The college student who tracks Elon Musk's private jet is launching his own flight-tracking website
Jet-tracking student Jack Sweeney has launched his own database for monitoring aircrafts.
Sweeney told Insider he built an alternative to ADS-B Exchange, which was sold last month.
Sweeney shares data that tracks private jets of celebrities, including Donald Trump and Elon Musk.
Jack Sweeney, the 20-year-old college student known for tracking Elon Musk's private jet on social media, is launching his own jet-tracking website.
Sweeney told Insider he decided to create the web-based public database after aviation data company JetNet announced last month that it had purchased ADS-B Exchange, a free website that tracks thousands of commercial aircraft around the world. Sweeney has used the ADS-B Exchange website to keep tabs on flights since he started tracking private-jet data back in 2020.
But then the site announced it had been sold last month, and Sweeney said he was worried that its new owners, data provider JetNet, might cave to requests from celebrities and others to yank their private-jet information off its website.
A spokesperson for JetNet did not respond to a request for comment from Insider. ADS-B Exchange founder Dan Streufert previously said in a statement that the acquisition would accelerate the site's growth.
Sweeney's new site, theairtraffic.com, looks similar to ADS-B Exchange. It was built using the same open-source code that was used to create ADS-B Exchange. But Sweeney said he plans to eventually make the website more interactive and user-friendly than its competitor.
The ADS-B Exchange, which was founded in 2016, uses more than 9,000 volunteer-run radios, or "feeders," to transmit data from ADS-B-equipped aircraft. ADS-B is a surveillance technology that broadcasts information like GPS location and altitude from one aircraft to another, and to ground stations.
As for Sweeney's website, he's also using ADS-B feeders. He told Insider he's already begun receiving data from more than 160 feeders and expects to bring on many more after he officially announces the project on social media. The site also pulls data from other networks, including ADS-B Hub and ADS-B Exchange.
Sweeney said his jet-tracking accounts on social media that have gained popularity — and attracted some celebrity ire — still will pull data from the ADS-B Exchange site that his own site now aims to compete with. But Sweeney said his accounts, like @ElonJetNextDay, will also pull data from his own site. He says this will help diversify data sources and cut back his reliance on ADS-B Exchange.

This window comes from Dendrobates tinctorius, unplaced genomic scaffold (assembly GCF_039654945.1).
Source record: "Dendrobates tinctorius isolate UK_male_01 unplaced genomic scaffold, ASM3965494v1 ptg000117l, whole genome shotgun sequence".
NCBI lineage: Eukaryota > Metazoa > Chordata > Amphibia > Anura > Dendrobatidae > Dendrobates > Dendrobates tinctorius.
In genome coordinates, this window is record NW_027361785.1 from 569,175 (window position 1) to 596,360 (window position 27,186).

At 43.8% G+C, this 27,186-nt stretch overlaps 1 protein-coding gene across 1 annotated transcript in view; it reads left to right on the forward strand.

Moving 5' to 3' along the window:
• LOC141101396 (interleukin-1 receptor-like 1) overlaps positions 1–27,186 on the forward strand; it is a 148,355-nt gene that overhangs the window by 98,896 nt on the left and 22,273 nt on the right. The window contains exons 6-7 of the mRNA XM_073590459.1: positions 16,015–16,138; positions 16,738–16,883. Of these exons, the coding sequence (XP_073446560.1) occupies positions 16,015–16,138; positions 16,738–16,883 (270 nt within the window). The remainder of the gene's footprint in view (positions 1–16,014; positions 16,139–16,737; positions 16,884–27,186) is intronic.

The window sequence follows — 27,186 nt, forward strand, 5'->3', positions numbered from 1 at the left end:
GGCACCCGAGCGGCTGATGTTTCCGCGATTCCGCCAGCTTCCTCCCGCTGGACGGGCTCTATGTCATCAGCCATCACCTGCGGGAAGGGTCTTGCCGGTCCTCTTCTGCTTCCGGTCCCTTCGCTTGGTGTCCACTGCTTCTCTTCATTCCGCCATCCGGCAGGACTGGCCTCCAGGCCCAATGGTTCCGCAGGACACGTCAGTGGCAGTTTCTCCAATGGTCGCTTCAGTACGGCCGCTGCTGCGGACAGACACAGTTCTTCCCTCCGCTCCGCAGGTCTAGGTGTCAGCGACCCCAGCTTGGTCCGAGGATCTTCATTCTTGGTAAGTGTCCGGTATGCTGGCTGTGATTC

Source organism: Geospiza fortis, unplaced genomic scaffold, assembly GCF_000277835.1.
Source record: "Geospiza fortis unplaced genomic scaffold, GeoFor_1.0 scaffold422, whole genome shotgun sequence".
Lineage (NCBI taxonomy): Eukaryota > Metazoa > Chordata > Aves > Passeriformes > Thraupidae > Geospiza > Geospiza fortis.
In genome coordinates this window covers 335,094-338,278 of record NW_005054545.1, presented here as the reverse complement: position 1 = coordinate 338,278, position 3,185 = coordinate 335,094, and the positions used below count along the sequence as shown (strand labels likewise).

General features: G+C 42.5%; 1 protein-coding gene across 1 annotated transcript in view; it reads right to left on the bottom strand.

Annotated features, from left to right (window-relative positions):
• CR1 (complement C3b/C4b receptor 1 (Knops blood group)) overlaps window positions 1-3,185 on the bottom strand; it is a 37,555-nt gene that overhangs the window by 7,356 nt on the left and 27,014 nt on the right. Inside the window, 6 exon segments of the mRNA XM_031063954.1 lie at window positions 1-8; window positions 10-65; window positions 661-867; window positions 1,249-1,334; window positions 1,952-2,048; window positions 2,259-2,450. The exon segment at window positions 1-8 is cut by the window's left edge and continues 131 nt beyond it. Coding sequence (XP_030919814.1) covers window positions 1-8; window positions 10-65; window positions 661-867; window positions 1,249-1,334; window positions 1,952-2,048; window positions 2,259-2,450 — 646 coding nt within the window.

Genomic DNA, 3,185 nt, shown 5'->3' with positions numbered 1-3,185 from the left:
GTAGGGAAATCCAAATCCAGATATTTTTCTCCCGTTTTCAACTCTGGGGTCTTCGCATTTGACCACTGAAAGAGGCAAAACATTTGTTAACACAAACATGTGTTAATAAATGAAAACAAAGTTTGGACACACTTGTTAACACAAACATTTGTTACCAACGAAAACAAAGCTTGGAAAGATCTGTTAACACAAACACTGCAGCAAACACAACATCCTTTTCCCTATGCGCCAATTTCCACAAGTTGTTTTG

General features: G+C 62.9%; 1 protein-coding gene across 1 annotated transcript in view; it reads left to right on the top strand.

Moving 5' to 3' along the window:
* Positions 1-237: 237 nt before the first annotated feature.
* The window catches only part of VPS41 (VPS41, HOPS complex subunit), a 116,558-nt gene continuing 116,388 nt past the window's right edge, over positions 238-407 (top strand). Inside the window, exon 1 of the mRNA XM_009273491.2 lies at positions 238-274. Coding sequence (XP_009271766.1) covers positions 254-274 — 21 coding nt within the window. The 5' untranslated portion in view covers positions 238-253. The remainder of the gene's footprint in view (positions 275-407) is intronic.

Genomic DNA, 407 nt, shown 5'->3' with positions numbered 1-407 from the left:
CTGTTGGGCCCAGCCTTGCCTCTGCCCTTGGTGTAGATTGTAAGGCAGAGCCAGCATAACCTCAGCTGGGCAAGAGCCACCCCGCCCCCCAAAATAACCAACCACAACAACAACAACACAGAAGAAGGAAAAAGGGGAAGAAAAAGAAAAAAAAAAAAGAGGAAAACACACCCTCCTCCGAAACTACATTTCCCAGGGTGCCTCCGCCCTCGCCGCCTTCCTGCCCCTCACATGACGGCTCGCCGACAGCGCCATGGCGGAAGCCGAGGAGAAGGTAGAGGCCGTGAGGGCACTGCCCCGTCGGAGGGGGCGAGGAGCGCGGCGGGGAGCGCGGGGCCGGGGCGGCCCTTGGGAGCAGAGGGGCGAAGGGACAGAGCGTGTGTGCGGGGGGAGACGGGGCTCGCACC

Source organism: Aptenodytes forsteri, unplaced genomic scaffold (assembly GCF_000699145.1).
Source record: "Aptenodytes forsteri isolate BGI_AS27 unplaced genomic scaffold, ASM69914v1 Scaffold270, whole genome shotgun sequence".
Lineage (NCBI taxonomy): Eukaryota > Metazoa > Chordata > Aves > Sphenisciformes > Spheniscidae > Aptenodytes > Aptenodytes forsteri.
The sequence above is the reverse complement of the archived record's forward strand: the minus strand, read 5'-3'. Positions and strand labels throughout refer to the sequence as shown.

After JetNet announced it had acquired the database last month, Sweeney called for feeders to boycott the platform, saying the sale undermined the point of creating the database in the first place and questioning whether the company would shut down the site or filter out private jet data of select users. JetNet has not announced any plans to change the site.
Still, Sweeney said, "I'd based my entire work and all of these bots off ADS-B data and if I can't have any control over it or a say in it, then I'm not sure how I'd be able to keep these bots running." Sweeney says he aims to turn theairtraffic.com into a collaborative effort that would allow the site to "always be open and unfiltered."
The sophomore college student at the University of Central Florida said it took several servers and numerous hours over the past few weeks to set up the site and he's far from done with it. Sweeney said he's thought of making an app for the site that would allow people to search for planes and he also plans to build another website that would centralize all of his celebrity and billionaire flight-tracking data — from Donald Trump to Taylor Swift — with a live map and notifications.
It's not the first time that college student has been forced to pivot in his attempts to keep his jet-tracking accounts up-and-running. In early 2022, Musk offered him $5,000 to stop sharing the flight information, but the then-teen upped the ante and asked for $50,000. Musk never followed up, Sweeney said.
Later, his accounts, including @ElonJet and @ZuccJet, were suspended in December after Musk took over Twitter, with Musk citing the jet-tracking accounts as a "physical safety violation."
Twitter has even updated its private information policy to restrict users from sharing people's live locations and Sweeney has begun posting flight data with a 24-hour waiting period to adhere to the social media site's policies.
According to the FAA, sharing the public information is legal, but there are a few federal programs that can help block the tracker. Still, the agency acknowledges that these are not a "silver bullet" and can be skirted via ADS-B Exchange.
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